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ELLIOTT ESTATE (06/28/54)

THE SUPREME COURT OF PENNSYLVANIA


June 28, 1954

ELLIOTT ESTATE

Appeals, Nos. 2 and 3, May T., 1954, from decree of Orphans' Court of York County, in Estate of Ferd S. Elliott, deceased. Decree affirmed. Audit of account of executor. Before GROSS, P.J. Decree entered dismissing petitions for delivery of certificates of deposit to claimants; adjudication filed disallowing claims to deposit certificates; exceptions to adjudication dismissed and final decree entered. Claimants appealed.

COUNSEL

Horace G. Ports, with him Henry B. Street and Fisher, Ports & May, for appellants.

Spencer R. Liverant, with him Markowitz, Liverant, Boyle, Rahauser & Kagen and Donald B. Waltman, for appellees.

Before Stern, C.j., Stearne, Jones, Bell, Chidsey and Musmanno, JJ.

Author: Stearne

[ 378 Pa. Page 496]

OPINION BY MR. JUSTICE ALLEN M. STEARNE

These appeals are from a decree of the Orphans' Court of York County. They involve the ownership of eleven joint and several certificates of deposit found in a decedent's safe deposit box after his decease. Six of the certificates are in the names of decedent and

[ 378 Pa. Page 497]

    his brother Paul; four are in the names of decedent and his sister Grace and one in the names of decedent and his brother Robert. In a carefully considered opinion by the learned auditing judge, it was ruled that all the certificates were owned by the decedent since no valid inter vivos gift was proved and the intended testamentary disposition was ineffective.

We need not recite in detail all of the facts found by the court below. It will suffice to state that named banks issued certificates of deposit certifying the decedent or a named brother or sister "has/have deposited in said bank the sum of ... dollars, payable to his/her/their order, on the day of ." On the face of the six certificates in the joint names of Paul and the decedent is stamped "As joint tenants with right of survivorship and not as tenants in common." On the face of four certificates on which the name of the sister Grace appears and also on the one relating to the brother Robert is stamped the words "Joint owners, payable to either, and after death of one to the survivor."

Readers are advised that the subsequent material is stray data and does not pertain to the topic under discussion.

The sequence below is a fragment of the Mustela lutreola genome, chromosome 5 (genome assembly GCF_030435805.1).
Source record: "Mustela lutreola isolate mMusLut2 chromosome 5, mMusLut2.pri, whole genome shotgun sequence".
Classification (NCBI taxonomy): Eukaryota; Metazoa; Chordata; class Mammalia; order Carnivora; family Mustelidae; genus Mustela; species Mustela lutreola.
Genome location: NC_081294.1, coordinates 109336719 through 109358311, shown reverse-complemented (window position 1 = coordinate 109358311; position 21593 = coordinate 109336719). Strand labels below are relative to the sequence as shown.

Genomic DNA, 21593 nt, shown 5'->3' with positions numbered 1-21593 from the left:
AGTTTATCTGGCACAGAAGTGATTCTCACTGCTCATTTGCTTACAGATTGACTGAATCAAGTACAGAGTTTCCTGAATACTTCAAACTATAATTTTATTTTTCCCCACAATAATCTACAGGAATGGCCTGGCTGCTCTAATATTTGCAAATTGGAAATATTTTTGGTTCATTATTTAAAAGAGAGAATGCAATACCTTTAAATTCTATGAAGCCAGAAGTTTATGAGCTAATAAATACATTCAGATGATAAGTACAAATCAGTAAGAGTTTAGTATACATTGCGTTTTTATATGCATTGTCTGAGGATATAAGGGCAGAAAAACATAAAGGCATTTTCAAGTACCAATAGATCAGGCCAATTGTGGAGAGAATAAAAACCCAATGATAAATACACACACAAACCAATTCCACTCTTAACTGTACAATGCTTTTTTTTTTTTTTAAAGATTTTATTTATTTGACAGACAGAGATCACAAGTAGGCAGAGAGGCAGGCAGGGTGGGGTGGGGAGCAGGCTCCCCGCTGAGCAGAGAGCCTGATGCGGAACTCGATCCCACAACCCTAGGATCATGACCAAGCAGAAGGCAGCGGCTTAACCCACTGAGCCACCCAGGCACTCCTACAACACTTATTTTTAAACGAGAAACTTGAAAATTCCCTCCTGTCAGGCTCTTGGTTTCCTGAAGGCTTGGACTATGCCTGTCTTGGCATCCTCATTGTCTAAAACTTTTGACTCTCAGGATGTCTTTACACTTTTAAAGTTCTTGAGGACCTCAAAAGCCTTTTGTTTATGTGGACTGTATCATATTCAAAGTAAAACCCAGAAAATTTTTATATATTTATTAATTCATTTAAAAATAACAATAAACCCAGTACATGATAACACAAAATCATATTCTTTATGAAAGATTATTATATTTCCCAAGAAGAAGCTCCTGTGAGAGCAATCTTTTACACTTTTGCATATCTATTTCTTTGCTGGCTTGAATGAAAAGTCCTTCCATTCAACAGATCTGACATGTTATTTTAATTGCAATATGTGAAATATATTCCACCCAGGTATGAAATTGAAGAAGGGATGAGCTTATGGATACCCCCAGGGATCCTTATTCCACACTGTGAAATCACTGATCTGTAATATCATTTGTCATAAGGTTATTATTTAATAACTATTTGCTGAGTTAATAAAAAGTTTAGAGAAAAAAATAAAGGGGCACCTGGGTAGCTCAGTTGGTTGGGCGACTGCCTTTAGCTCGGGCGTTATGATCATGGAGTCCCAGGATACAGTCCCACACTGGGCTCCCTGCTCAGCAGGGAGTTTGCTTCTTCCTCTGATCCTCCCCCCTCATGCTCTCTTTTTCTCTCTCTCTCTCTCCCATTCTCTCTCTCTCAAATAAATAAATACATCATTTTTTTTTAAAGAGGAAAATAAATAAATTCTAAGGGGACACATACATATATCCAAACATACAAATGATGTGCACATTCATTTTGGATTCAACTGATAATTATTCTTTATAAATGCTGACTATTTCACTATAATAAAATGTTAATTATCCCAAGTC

It is asserted in the opinion that no appellate court decision or discussion has been found relating to joint certificates of deposit in the circumstances here presented. Our own research has disclosed none. The basic principles which govern other types of bank deposits are clearly applicable to certificates of deposit.

The language in these joint certificates does not conclusively establish that the survivor is the owner of the fund. As in the case of a savings deposit book, inquiry must be made concerning the facts and all of the surrounding circumstances when the certificate of deposit was obtained.

The cash certified in all the certificates of deposit was originally that of decedent. No portion belonged to any of the brothers or sister. The transaction, therefore,

[ 378 Pa. Page 498]

    does not present a situation where a fund was held by decedent merely as custodian: Carr Estate, 371 Pa. 520, 92 A.2d 213.

Since there is no evidence of a contract between decedent and his brothers and sister it requires proof of the existence of an inter vivos gift in order for the survivor to secure the fund.